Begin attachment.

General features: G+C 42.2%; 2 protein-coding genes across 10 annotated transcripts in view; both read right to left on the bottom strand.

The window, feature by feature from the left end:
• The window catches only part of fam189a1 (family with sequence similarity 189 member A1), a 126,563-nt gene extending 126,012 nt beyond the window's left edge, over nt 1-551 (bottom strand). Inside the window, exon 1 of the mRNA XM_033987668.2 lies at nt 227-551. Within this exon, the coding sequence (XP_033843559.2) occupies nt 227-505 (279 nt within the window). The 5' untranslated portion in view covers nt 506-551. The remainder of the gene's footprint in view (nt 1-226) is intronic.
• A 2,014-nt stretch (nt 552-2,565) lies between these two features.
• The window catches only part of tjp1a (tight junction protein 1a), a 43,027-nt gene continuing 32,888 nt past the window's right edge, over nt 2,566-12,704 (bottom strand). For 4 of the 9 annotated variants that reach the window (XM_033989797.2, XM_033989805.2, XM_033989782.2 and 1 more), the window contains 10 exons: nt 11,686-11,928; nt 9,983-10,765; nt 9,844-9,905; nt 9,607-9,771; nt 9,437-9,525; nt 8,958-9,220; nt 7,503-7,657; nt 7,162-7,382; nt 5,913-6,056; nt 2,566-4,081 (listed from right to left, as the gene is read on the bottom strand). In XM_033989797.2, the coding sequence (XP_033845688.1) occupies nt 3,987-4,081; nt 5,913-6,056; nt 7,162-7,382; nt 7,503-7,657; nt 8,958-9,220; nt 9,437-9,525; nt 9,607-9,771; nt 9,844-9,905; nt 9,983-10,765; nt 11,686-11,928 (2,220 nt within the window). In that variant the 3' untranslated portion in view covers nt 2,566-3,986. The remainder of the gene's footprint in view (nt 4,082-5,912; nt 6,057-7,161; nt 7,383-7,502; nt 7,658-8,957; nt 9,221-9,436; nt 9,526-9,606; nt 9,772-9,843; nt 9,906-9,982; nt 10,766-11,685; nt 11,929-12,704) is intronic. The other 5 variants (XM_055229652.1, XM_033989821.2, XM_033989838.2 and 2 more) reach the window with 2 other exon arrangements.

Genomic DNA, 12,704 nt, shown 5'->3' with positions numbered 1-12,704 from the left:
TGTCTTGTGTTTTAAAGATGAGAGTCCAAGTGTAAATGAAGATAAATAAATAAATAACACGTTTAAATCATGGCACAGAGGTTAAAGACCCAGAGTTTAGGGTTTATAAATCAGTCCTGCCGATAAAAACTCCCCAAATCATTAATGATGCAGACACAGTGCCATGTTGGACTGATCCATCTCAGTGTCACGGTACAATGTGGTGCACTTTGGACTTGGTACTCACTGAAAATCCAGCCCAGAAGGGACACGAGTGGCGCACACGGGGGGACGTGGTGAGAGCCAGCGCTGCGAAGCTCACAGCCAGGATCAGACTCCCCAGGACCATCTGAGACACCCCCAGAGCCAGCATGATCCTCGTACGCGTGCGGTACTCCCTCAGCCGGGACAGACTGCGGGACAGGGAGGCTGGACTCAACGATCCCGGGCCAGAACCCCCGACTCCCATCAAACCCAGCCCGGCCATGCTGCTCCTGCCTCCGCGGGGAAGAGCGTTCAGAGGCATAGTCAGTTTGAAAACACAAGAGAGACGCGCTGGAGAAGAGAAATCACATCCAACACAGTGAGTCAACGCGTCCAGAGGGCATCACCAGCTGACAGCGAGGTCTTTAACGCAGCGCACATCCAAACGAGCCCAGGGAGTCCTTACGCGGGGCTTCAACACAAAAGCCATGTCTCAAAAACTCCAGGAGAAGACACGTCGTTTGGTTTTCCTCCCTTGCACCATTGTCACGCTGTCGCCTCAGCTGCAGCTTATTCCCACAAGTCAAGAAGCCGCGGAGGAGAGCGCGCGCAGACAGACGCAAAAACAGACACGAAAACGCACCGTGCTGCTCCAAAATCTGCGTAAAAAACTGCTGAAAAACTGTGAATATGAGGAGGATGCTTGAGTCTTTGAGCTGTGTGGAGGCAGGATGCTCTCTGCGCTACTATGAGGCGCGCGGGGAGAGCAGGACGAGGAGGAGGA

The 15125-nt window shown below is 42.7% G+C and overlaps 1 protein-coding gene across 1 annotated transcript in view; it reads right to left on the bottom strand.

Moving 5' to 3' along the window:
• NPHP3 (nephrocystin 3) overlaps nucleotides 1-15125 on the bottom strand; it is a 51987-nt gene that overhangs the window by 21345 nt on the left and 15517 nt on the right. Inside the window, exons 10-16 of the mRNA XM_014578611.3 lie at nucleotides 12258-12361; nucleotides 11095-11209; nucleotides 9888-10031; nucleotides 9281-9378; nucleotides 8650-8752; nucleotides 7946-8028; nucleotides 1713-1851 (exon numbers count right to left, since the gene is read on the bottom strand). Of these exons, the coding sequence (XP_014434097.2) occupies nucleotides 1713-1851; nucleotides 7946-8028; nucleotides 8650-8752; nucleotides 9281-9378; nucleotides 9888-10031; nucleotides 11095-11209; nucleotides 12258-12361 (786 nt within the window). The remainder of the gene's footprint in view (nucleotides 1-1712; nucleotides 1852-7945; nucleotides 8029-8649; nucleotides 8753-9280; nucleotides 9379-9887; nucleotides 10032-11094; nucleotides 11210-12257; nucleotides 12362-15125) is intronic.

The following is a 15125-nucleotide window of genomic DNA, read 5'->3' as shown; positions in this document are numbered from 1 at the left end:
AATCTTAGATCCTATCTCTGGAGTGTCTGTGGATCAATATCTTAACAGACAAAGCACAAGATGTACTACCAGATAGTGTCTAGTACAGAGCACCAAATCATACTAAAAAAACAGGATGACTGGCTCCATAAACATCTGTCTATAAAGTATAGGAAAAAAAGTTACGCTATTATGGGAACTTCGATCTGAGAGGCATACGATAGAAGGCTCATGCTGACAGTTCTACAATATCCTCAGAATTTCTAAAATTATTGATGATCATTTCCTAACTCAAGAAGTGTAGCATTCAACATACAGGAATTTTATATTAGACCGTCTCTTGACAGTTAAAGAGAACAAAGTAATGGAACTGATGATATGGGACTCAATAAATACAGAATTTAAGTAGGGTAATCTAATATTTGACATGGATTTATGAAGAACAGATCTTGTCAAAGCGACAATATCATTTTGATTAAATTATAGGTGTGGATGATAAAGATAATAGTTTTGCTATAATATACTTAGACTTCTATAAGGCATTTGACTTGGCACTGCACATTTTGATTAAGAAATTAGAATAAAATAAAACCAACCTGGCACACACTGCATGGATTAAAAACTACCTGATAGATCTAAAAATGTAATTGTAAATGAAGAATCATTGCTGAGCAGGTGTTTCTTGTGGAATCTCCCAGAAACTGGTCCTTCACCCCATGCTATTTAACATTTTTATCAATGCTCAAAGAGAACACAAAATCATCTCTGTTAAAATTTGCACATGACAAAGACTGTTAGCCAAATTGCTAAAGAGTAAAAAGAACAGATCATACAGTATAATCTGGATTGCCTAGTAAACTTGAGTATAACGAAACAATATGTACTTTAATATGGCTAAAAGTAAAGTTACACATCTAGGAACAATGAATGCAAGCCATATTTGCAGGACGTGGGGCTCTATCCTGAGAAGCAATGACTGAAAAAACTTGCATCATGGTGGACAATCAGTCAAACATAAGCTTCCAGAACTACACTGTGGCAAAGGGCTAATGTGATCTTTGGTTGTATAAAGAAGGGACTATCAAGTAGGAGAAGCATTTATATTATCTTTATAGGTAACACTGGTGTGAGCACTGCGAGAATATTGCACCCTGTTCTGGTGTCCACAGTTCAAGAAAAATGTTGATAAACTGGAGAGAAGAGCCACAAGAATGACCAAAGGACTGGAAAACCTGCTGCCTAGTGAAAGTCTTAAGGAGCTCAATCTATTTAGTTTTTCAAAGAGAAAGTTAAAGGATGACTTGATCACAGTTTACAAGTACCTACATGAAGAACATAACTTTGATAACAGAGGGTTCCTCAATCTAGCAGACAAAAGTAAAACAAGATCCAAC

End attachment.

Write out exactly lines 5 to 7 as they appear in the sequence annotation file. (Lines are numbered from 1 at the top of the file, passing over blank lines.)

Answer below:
• The window catches only part of tjp1a (tight junction protein 1a), a 43,027-nt gene continuing 32,888 nt past the window's right edge, over nt 2,566-12,704 (bottom strand). For 4 of the 9 annotated variants that reach the window (XM_033989797.2, XM_033989805.2, XM_033989782.2 and 1 more), the window contains 10 exons: nt 11,686-11,928; nt 9,983-10,765; nt 9,844-9,905; nt 9,607-9,771; nt 9,437-9,525; nt 8,958-9,220; nt 7,503-7,657; nt 7,162-7,382; nt 5,913-6,056; nt 2,566-4,081 (listed from right to left, as the gene is read on the bottom strand). In XM_033989797.2, the coding sequence (XP_033845688.1) occupies nt 3,987-4,081; nt 5,913-6,056; nt 7,162-7,382; nt 7,503-7,657; nt 8,958-9,220; nt 9,437-9,525; nt 9,607-9,771; nt 9,844-9,905; nt 9,983-10,765; nt 11,686-11,928 (2,220 nt within the window). In that variant the 3' untranslated portion in view covers nt 2,566-3,986. The remainder of the gene's footprint in view (nt 4,082-5,912; nt 6,057-7,161; nt 7,383-7,502; nt 7,658-8,957; nt 9,221-9,436; nt 9,526-9,606; nt 9,772-9,843; nt 9,906-9,982; nt 10,766-11,685; nt 11,929-12,704) is intronic. The other 5 variants (XM_055229652.1, XM_033989821.2, XM_033989838.2 and 2 more) reach the window with 2 other exon arrangements.

Genomic DNA, 12,704 nt, shown 5'->3' with positions numbered 1-12,704 from the left:
TGTCTTGTGTTTTAAAGATGAGAGTCCAAGTGTAAATGAAGATAAATAAATAAATAACACGTTTAAATCATGGCACAGAGGTTAAAGACCCAGAGTTTAGGGTTTATAAATCAGTCCTGCCGATAAAAACTCCCCAAATCATTAATGATGCAGACACAGTGCCATGTTGGACTGATCCATCTCAGTGTCACGGTACAATGTGGTGCACTTTGGACTTGGTACTCACTGAAAATCCAGCCCAGAAGGGACACGAGTGGCGCACACGGGGGGACGTGGTGAGAGCCAGCGCTGCGAAGCTCACAGCCAGGATCAGACTCCCCAGGACCATCTGAGACACCCCCAGAGCCAGCATGATCCTCGTACGCGTGCGGTACTCCCTCAGCCGGGACAGACTGCGGGACAGGGAGGCTGGACTCAACGATCCCGGGCCAGAACCCCCGACTCCCATCAAACCCAGCCCGGCCATGCTGCTCCTGCCTCCGCGGGGAAGAGCGTTCAGAGGCATAGTCAGTTTGAAAACACAAGAGAGACGCGCTGGAGAAGAGAAATCACATCCAACACAGTGAGTCAACGCGTCCAGAGGGCATCACCAGCTGACAGCGAGGTCTTTAACGCAGCGCACATCCAAACGAGCCCAGGGAGTCCTTACGCGGGGCTTCAACACAAAAGCCATGTCTCAAAAACTCCAGGAGAAGACACGTCGTTTGGTTTTCCTCCCTTGCACCATTGTCACGCTGTCGCCTCAGCTGCAGCTTATTCCCACAAGTCAAGAAGCCGCGGAGGAGAGCGCGCGCAGACAGACGCAAAAACAGACACGAAAACGCACCGTGCTGCTCCAAAATCTGCGTAAAAAACTGCTGAAAAACTGTGAATATGAGGAGGATGCTTGAGTCTTTGAGCTGTGTGGAGGCAGGATGCTCTCTGCGCTACTATGAGGCGCGCGGGGAGAGCAGGACGAGGAGGAGGA